Teaching the faith in Catholic schools: a valuable new resource
A COMPANION TO CATHOLIC EDUCATION
Leonardo Franchi (Editor)
(Gracewing/Freedom Publishing, 2012, 252pp, $30.00, ISBN: 978-0-85244-757-4. Available from Freedom Publishing)
The essential message of A Companion to Catholic Education is summed up on the back cover in a quote by Pope Benedict XVI: "A good school provides a rounded education for the whole person. A Catholic school, over and above this, should help students to become saints."
But let's not delude ourselves: for many years, this is not what we have witnessed in large parts of the world, including our own country. Let's just examine some statistics.
In our own country, a 2006 investigation into the attitudes of Generation Y found that less than 3% of recent graduates from Catholic schools participated regularly in the Sunday Eucharist while r elativism was identified as their predominant philosophy, namely that an individual's views and preferences, provided they harm no-one else, should not be questioned or constrained, and that spiritual or religious beliefs and practices are purely personal lifestyle choices which are in no way necessary.
In 2010 Benedict XVI acknowledged this problem to journalist Peter Seewald who asked him how it was possible that, despite spending years in Catholic schools, students in the Western world seem to end up knowing more about Buddhism than their own faith. The Pope replied: "That is a question I also ask myself. Every child in Germany has nine to thirteen years of religion in school. Why, in spite of that, so very little sticks, if I may put it like that, is incomprehensible."
It would be both ungracious and inaccurate of me not to acknowledge the efforts made in more recent years by many in our Catholic Church in Australia to try to turn this around. I think for example of the work of Cardinal Pell, Archbishop Hart and Bishop Elliott in bringing forth the To Know, Worship and Love for Catholic schools, and I look at the inroads on Catholic youth culture being made by World Youth Day, the Thomas More Centre, Six-Thirty and Theology On Tap.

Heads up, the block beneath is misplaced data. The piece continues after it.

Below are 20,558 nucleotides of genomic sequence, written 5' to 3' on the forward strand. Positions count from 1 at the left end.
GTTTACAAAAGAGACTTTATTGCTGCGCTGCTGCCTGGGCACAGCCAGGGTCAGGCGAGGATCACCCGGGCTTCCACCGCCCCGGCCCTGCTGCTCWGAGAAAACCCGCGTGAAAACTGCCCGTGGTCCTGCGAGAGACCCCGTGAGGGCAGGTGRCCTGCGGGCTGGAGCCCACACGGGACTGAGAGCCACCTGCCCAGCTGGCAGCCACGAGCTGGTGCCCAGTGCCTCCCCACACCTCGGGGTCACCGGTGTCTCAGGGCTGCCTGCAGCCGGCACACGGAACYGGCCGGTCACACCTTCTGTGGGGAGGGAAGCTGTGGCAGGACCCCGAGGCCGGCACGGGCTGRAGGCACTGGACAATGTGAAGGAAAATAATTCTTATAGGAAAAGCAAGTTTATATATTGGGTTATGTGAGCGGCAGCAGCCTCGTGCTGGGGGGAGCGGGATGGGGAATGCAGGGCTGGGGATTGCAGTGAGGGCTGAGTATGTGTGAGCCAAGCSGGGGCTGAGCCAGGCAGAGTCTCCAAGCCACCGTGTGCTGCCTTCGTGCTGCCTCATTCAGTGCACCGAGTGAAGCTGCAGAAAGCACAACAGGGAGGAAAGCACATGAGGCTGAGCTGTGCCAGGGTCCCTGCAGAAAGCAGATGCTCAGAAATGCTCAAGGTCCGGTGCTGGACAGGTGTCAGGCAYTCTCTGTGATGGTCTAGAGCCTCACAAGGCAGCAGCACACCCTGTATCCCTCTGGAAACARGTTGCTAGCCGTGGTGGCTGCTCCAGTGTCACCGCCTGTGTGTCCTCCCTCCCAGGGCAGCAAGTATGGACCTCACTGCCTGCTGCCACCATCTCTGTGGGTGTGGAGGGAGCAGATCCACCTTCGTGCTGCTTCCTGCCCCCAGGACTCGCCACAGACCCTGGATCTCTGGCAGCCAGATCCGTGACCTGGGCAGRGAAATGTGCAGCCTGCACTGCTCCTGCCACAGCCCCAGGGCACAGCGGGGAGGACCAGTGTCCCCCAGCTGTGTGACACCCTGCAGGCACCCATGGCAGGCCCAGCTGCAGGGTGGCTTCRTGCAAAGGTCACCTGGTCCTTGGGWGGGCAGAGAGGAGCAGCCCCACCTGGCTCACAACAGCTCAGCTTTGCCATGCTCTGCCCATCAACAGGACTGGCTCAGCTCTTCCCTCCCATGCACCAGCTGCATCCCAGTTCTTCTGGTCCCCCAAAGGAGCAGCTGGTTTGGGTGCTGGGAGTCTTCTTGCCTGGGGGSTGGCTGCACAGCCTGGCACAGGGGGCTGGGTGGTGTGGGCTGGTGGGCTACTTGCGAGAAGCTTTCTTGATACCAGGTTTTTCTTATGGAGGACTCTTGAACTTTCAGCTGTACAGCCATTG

We can look also at the efforts being made in tertiary institutions like the John Paul II Institute, Campion College and the University of Notre Dame in Sydney.
Despite all of this, however, we know that we have much more to do. This book, A Companion to Catholic Education, is an attempt to add yet another tool to aid us in the greatest cause ever known - preaching the Gospel to every creature, in this case by spreading it into the domain of educational theory and practice.
The book takes up this task on two levels: theological knowledge and application to practice. The contributors cover a wide variety of subjects and bring different levels of expertise to the project - differences of both degree and kind.